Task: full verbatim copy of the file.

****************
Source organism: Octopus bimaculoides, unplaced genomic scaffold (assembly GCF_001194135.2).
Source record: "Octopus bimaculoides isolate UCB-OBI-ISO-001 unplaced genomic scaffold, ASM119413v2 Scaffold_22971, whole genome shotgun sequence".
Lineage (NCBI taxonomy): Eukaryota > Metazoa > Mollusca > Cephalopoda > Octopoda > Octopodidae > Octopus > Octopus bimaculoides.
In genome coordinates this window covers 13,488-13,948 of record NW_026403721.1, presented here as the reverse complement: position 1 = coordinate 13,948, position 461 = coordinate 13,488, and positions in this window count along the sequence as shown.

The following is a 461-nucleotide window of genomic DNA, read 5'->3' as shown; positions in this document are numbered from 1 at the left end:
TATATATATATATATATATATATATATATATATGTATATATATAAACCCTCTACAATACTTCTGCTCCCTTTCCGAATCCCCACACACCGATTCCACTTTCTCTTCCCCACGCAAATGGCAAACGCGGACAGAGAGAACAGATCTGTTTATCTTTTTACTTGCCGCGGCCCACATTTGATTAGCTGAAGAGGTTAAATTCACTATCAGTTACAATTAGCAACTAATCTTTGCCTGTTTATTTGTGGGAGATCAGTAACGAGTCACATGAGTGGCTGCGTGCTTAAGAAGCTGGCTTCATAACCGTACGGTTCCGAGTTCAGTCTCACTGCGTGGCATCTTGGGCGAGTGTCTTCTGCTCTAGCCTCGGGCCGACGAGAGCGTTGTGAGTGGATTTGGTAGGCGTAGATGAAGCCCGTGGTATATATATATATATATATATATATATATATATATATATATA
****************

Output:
Source organism: Octopus bimaculoides, unplaced genomic scaffold (assembly GCF_001194135.2).
Source record: "Octopus bimaculoides isolate UCB-OBI-ISO-001 unplaced genomic scaffold, ASM119413v2 Scaffold_22971, whole genome shotgun sequence".
Lineage (NCBI taxonomy): Eukaryota > Metazoa > Mollusca > Cephalopoda > Octopoda > Octopodidae > Octopus > Octopus bimaculoides.
In genome coordinates this window covers 13,488-13,948 of record NW_026403721.1, presented here as the reverse complement: position 1 = coordinate 13,948, position 461 = coordinate 13,488, and positions in this window count along the sequence as shown.

The following is a 461-nucleotide window of genomic DNA, read 5'->3' as shown; positions in this document are numbered from 1 at the left end:
TATATATATATATATATATATATATATATATATGTATATATATAAACCCTCTACAATACTTCTGCTCCCTTTCCGAATCCCCACACACCGATTCCACTTTCTCTTCCCCACGCAAATGGCAAACGCGGACAGAGAGAACAGATCTGTTTATCTTTTTACTTGCCGCGGCCCACATTTGATTAGCTGAAGAGGTTAAATTCACTATCAGTTACAATTAGCAACTAATCTTTGCCTGTTTATTTGTGGGAGATCAGTAACGAGTCACATGAGTGGCTGCGTGCTTAAGAAGCTGGCTTCATAACCGTACGGTTCCGAGTTCAGTCTCACTGCGTGGCATCTTGGGCGAGTGTCTTCTGCTCTAGCCTCGGGCCGACGAGAGCGTTGTGAGTGGATTTGGTAGGCGTAGATGAAGCCCGTGGTATATATATATATATATATATATATATATATATATATATATA